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Early Drawings

John James Audubon

ISBN 9780674031029

Publication date: 09/30/2008

In 1805, Jean Jacques Audubon was a twenty-year-old itinerant Frenchman of ignoble birth and indifferent education who had fled revolutionary violence in Haiti and then France to take refuge in frontier America. Ten years later, John James Audubon was an American citizen, entrepreneur, and family man whose fervent desire to “become acquainted with nature” had led him to reinvent himself as a naturalist and artist whose study of birds would soon earn him international acclaim. The drawings he made during this crucial decade—sold to Audubon’s friend and patron Edward Harris to help fund his masterwork The Birds of America, and now held by Harvard’s Houghton Library and Museum of Comparative Zoology—are published together here for the first time in large format and full color. In these 116 portraits of species collected in America and in Europe we see Audubon inventing his ingenious methods of posing and depicting his subjects, and we trace his development into a scientist and an artist who could proudly sign his artworks “drawn from Nature.” The drawings also serve as a record of the birds found in Europe and the Eastern United States in the early nineteenth century, some now rare or extinct.

The drawings are enhanced by an essay on the sources of Audubon’s art by his biographer, Richard Rhodes; transcription of Audubon’s own annotations to the drawings, including information on when and where the specimens were collected; ornithological commentary by Scott V. Edwards, along with reflections on Audubon as scientist; and an account of the history of the Harris collection by Leslie A. Morris.

Splendid in their own right, these drawings also illuminate the self-invention of one of the most important figures in American natural history. They will delight all those interested in American art, nature, birds, and the life and times of John James Audubon.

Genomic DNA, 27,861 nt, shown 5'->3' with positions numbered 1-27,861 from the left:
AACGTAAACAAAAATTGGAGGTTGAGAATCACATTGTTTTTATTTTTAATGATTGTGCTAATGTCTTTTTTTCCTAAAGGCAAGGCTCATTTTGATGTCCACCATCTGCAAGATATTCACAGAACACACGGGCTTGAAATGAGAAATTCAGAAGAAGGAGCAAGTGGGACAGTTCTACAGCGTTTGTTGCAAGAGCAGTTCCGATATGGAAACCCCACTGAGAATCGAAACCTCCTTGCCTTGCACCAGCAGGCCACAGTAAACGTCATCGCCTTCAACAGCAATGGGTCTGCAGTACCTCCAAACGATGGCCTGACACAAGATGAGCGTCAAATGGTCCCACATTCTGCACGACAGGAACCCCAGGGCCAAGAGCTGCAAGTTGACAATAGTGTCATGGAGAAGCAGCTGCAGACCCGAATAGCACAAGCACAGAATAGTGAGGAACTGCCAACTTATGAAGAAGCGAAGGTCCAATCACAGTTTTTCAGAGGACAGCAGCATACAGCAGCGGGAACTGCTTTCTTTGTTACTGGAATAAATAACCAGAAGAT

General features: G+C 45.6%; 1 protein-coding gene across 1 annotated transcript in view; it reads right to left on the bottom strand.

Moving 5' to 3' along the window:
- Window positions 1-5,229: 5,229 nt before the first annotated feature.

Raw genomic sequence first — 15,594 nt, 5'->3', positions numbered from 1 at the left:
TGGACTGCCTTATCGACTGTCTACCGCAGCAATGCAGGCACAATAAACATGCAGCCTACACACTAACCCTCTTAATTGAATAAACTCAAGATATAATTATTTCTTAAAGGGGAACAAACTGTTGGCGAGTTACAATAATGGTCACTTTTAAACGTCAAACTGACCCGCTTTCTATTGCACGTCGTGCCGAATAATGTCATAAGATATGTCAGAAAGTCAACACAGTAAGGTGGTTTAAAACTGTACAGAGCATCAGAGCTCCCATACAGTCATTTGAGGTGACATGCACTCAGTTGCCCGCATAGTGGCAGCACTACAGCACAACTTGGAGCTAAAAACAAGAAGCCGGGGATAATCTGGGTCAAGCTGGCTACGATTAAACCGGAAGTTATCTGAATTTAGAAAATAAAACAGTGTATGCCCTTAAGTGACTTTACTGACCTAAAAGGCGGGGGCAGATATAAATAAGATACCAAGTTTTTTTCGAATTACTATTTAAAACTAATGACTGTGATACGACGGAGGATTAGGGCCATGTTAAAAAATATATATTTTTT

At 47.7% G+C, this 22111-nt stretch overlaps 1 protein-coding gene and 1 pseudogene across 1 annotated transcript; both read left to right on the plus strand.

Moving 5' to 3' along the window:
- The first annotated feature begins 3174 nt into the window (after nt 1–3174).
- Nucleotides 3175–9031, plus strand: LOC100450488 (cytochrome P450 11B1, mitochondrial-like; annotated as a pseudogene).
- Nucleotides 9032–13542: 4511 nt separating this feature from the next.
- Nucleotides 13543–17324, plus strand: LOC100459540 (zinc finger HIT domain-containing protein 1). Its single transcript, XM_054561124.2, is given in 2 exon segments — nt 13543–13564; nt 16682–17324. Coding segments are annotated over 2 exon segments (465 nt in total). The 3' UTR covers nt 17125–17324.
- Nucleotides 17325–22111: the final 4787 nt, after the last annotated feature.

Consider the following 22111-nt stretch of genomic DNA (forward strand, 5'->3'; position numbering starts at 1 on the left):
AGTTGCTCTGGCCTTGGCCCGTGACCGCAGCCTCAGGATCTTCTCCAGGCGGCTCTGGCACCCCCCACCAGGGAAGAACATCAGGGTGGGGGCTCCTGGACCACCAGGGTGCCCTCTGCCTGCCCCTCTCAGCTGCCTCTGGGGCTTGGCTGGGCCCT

• Audubon: Early Drawings is a record of nature and of Audubon’s own artistic apprenticeship—we can watch Audubon becoming Audubon. The earliest drawings—done in watercolor and, later, pastel—are simple profiles of birds silhouetted against the blank page with little in the way of natural context. They are delicate, hesitant, almost childlike renderings. Later drawings—made after Audubon had invented his celebrated technique of pinning dead birds into naturalistic poses—are more lifelike and animated, more confidently rendered. These look toward the fully realized images of The Birds of America, with their intense drama and implied narratives. Even at an early stage this self-taught artist possessed a powerful sense of color and a keen sensitivity to the way light can model a form. Yet we see him reaching the limits of his technique in his almost-but-not-quite depiction of the male wood grouse’s variegated plumage. Mastery would come later. Each rendering in Audubon: Early Drawings gets both a full-page reproduction and a facing-page commentary. About a bird known as the Willet, shown with a worm squirming in its beak, we read: ‘The May date of this drawing tells us that Audubon crossed paths with the Willet during the spring migration between its wintering grounds on the Gulf Coast of Mexico and the Caribbean and its breeding areas in wetlands of the interior West.’ We are right there with Audubon, his traveling bird and the unlucky worm.

    —Eric Gibson, Wall Street Journal


  • Richard Rhodes is the award-winning author of numerous works of nonfiction, fiction, and biography, including John James Audubon: The Making of an American, and The Making of the Atomic Bomb, which was awarded the Pulitzer Prize.
  • Scott V. Edwards is Professor of Organismic and Evolutionary Biology and Curator of Ornithology at the Museum of Comparative Zoology, Harvard University.
  • Leslie A. Morris is Curator of Modern Books and Manuscripts, Houghton Library, Harvard University.

Book Details

  • 288 pages
  • 14 x 11 inches
  • Belknap Press
  • Introduction by Richard Rhodes
  • Notes by Scott V. Edwards
  • Foreword by Leslie A. Morris